New answers tagged key-mapping
loadkeys re-programs the terminal emulator that is built in to the kernel, via ioctl() requests through a kernel virtual terminal device. You aren't using that terminal emulator when you connect to the machine via ssh. Indeed, you aren't involving any terminal emulator, kernel or user space, on that machine at all. The terminal emulator on your local ...
You can't unmap internal keybindings that vim needs but you can map them to <Nop> to disable them. Run this command in vim: :map <S-k> <Nop> or add this line to you .vimrc file: map <S-k> <Nop>
Found my own answer in the keymaps man page. On my keyboard the CAPS LOCK has keycode 41. To remap it, you need the following keymap line, keycode 41 = backslash bar This will map CAPS LOCK to the backslash character, and SHIFT + CAPS LOCK to the bar (pipe) character.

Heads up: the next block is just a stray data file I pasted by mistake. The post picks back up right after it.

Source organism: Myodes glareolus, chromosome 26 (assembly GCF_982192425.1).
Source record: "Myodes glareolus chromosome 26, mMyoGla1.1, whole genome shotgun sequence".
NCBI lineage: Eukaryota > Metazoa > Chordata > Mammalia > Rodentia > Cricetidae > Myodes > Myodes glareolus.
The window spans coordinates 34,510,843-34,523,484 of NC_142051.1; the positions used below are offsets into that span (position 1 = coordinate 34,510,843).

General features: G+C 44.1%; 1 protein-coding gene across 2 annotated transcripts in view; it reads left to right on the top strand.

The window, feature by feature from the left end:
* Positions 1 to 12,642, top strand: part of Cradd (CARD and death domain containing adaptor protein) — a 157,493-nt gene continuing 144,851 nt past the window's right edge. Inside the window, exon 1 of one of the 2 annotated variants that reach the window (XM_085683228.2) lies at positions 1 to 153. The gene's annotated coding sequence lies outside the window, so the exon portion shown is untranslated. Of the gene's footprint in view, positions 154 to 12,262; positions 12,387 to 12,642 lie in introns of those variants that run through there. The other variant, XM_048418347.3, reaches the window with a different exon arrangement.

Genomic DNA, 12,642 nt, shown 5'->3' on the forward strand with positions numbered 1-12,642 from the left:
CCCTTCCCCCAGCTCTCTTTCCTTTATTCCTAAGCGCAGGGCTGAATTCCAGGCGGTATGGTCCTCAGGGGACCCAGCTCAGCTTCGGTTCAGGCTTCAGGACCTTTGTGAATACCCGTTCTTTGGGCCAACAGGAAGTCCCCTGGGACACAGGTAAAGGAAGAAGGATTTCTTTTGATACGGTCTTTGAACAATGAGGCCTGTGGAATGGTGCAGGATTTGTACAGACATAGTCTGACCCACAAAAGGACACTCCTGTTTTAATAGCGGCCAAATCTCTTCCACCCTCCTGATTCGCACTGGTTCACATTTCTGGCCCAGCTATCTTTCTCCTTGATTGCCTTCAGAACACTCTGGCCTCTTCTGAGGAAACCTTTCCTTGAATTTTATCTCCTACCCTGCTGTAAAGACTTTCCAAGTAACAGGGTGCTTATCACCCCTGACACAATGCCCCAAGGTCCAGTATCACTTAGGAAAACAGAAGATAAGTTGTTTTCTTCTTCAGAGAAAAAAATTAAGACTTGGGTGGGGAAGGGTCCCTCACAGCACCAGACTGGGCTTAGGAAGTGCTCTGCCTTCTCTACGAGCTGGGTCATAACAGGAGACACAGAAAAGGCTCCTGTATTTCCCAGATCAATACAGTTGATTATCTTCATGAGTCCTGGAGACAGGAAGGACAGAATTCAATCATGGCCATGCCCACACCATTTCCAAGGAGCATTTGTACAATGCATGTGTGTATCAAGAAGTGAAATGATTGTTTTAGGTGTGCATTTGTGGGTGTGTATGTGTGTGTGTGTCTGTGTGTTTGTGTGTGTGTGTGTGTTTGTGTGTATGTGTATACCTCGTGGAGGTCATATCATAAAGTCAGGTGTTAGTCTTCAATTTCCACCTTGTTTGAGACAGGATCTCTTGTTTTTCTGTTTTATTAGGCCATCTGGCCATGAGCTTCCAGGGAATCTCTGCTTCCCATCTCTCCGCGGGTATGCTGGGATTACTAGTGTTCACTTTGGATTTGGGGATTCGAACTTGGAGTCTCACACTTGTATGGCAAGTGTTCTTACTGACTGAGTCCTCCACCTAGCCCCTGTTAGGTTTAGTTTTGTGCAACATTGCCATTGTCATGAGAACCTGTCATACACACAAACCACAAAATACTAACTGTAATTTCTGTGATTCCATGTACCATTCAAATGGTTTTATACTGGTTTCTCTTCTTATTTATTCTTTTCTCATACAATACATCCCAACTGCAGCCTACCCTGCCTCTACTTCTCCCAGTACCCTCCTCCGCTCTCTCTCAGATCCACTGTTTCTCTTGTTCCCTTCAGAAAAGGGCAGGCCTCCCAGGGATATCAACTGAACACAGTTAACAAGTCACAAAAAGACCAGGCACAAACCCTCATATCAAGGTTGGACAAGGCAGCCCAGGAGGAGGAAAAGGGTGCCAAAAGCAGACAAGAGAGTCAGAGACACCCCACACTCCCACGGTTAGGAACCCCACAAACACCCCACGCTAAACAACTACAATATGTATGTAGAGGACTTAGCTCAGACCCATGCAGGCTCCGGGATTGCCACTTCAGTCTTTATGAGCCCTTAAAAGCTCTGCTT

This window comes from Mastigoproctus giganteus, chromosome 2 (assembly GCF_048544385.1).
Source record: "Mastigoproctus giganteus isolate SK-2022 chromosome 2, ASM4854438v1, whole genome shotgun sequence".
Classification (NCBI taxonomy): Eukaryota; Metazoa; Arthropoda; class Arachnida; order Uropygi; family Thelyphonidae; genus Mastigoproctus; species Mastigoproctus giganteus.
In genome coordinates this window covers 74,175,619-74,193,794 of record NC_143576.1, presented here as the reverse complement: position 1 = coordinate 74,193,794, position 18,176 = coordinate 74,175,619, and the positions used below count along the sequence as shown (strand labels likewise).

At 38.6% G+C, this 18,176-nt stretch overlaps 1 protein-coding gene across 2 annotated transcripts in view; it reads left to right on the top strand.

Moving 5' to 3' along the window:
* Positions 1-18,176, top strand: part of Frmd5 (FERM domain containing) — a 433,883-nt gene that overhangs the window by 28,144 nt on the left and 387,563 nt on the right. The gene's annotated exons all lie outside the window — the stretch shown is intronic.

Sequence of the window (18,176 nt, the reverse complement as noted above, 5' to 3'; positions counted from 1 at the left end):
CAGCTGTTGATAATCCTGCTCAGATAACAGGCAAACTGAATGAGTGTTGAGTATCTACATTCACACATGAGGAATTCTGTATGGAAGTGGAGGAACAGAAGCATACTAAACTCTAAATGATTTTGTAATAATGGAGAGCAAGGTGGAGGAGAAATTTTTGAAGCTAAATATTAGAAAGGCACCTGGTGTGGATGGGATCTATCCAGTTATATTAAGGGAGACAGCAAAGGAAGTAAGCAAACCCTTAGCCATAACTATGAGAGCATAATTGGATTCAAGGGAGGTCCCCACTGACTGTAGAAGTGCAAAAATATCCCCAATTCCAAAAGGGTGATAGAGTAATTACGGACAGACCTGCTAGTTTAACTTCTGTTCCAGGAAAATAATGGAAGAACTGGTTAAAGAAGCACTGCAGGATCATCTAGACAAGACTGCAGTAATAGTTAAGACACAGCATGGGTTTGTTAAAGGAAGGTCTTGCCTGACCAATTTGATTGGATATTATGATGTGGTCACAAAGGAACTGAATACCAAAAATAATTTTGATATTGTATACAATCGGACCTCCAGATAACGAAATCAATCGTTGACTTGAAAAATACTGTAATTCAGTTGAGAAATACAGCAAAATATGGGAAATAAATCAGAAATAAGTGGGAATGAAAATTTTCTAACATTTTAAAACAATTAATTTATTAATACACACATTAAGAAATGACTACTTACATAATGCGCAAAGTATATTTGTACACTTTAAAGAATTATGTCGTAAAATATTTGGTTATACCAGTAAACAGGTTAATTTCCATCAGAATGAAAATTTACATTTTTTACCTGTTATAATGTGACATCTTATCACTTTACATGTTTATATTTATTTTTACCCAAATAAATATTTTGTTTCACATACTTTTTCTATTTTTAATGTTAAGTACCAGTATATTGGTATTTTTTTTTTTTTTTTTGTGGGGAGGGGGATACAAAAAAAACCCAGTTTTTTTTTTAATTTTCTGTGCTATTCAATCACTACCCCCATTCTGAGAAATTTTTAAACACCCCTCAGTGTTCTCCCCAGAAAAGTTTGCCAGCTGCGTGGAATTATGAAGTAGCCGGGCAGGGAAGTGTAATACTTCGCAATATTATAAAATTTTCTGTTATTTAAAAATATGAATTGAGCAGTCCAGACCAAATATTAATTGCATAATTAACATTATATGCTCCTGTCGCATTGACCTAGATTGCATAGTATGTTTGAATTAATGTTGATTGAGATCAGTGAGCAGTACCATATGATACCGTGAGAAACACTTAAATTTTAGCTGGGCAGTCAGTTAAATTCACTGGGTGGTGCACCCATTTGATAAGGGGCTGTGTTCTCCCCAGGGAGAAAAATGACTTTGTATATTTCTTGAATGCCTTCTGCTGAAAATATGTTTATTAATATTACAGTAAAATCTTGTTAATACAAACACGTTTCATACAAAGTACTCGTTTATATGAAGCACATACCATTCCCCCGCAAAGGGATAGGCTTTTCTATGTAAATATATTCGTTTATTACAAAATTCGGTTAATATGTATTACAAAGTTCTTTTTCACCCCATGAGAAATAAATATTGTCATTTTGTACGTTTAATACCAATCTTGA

Not sure if it helps (as not purely in setxkbmap), but: setxkbmap -option caps:none xmodmap -e "keycode 66 = Linefeed" Change back: setxkbmap -option xmodmap -e "keycode 66 = Caps_Lock" You can check with something like: xev | sed -ne '/^KeyPress/,/^$/p' to get keycodes.
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